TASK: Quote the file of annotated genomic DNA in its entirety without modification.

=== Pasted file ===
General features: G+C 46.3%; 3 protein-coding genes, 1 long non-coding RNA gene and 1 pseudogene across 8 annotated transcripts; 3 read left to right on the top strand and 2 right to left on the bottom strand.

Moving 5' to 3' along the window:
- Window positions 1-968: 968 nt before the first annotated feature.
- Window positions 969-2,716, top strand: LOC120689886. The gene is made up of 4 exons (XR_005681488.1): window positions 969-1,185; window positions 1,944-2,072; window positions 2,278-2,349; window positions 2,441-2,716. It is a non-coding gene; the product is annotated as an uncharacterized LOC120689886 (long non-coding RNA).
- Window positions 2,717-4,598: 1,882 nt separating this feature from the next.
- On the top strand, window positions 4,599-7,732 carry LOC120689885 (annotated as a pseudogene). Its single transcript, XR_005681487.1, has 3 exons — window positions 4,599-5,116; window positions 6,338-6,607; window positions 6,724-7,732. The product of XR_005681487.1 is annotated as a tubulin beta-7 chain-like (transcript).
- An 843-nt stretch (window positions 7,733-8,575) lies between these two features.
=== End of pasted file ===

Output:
General features: G+C 46.3%; 3 protein-coding genes, 1 long non-coding RNA gene and 1 pseudogene across 8 annotated transcripts; 3 read left to right on the top strand and 2 right to left on the bottom strand.

Moving 5' to 3' along the window:
- Window positions 1-968: 968 nt before the first annotated feature.
- Window positions 969-2,716, top strand: LOC120689886. The gene is made up of 4 exons (XR_005681488.1): window positions 969-1,185; window positions 1,944-2,072; window positions 2,278-2,349; window positions 2,441-2,716. It is a non-coding gene; the product is annotated as an uncharacterized LOC120689886 (long non-coding RNA).
- Window positions 2,717-4,598: 1,882 nt separating this feature from the next.
- On the top strand, window positions 4,599-7,732 carry LOC120689885 (annotated as a pseudogene). Its single transcript, XR_005681487.1, has 3 exons — window positions 4,599-5,116; window positions 6,338-6,607; window positions 6,724-7,732. The product of XR_005681487.1 is annotated as a tubulin beta-7 chain-like (transcript).
- An 843-nt stretch (window positions 7,733-8,575) lies between these two features.